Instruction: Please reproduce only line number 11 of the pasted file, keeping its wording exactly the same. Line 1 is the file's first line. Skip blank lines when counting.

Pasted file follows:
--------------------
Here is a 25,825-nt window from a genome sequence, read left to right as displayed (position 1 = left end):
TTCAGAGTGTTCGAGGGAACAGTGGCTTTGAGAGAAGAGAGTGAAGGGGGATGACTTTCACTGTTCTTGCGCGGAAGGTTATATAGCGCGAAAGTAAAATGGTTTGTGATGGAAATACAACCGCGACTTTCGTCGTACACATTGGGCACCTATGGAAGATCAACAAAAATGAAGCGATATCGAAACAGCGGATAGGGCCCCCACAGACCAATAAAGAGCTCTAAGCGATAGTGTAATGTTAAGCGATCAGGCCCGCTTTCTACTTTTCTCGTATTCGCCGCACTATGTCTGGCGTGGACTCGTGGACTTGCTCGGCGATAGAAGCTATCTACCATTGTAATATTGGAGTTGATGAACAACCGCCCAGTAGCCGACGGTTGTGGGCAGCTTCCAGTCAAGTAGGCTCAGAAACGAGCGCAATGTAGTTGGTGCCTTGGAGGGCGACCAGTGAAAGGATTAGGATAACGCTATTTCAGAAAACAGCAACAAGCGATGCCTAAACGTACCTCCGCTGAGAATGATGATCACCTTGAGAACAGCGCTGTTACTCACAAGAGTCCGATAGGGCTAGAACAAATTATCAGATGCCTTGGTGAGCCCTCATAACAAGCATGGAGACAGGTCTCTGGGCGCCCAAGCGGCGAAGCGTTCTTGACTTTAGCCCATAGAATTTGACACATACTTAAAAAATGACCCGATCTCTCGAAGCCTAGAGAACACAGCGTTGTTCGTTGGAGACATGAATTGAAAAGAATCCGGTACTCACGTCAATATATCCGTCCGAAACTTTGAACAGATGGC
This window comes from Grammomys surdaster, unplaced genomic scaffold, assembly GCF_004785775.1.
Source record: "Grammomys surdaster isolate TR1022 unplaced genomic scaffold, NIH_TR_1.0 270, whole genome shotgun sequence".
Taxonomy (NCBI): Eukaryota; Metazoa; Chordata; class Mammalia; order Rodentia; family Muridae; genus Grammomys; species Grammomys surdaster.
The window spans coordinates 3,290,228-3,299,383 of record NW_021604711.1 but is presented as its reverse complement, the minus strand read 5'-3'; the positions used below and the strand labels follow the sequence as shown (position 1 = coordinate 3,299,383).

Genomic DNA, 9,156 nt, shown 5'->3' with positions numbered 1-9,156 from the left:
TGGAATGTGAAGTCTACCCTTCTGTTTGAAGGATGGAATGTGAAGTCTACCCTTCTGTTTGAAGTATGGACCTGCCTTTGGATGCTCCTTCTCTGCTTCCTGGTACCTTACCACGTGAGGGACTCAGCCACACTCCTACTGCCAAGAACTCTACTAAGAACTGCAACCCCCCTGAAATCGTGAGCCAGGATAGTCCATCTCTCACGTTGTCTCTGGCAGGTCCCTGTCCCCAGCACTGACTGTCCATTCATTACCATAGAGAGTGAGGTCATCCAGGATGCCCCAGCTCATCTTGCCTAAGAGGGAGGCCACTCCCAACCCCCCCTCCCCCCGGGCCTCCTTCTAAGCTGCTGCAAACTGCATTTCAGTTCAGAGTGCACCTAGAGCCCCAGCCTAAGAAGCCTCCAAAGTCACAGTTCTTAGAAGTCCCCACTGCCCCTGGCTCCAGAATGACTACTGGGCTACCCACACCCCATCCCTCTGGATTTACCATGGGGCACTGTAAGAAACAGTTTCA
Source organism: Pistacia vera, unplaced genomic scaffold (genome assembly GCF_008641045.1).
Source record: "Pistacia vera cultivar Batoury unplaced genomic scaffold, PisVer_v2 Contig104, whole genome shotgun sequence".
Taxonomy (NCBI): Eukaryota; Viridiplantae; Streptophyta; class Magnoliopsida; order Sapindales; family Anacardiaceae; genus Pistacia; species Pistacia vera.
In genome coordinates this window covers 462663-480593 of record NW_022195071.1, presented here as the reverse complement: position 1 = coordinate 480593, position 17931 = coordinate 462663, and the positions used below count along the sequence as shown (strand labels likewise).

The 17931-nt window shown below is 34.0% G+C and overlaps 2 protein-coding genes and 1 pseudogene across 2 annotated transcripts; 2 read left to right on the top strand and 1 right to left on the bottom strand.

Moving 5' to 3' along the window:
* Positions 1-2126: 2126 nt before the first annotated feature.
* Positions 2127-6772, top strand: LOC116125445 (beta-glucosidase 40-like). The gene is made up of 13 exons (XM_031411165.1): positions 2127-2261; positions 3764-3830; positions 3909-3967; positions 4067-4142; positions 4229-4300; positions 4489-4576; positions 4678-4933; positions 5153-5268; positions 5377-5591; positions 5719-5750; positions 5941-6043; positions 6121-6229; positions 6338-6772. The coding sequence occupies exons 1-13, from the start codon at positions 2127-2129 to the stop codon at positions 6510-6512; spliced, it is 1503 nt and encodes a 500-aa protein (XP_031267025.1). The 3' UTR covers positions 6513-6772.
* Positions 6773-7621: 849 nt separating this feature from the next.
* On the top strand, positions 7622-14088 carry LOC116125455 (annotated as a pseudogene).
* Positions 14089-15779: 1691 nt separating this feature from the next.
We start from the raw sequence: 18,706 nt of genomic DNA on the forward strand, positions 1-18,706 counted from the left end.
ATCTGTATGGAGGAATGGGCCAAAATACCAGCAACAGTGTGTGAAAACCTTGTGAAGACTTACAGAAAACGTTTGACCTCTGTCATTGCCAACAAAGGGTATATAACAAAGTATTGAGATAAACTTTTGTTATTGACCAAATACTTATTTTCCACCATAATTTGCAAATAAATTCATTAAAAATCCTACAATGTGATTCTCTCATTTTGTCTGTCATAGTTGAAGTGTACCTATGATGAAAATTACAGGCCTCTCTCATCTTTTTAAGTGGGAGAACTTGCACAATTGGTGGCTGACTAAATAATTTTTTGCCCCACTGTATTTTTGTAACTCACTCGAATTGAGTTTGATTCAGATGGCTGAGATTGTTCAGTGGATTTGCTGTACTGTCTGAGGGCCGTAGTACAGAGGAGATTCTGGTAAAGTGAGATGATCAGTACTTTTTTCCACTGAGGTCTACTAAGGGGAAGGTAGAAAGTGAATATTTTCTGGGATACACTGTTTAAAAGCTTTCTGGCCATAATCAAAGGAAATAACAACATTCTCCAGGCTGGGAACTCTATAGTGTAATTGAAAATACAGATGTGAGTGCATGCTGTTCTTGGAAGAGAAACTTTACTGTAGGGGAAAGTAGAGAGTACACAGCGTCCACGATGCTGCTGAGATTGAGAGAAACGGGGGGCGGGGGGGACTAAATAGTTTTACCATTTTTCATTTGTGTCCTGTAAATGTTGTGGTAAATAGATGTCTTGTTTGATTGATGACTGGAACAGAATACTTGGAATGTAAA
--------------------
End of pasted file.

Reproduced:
Taxonomy (NCBI): Eukaryota; Viridiplantae; Streptophyta; class Magnoliopsida; order Sapindales; family Anacardiaceae; genus Pistacia; species Pistacia vera.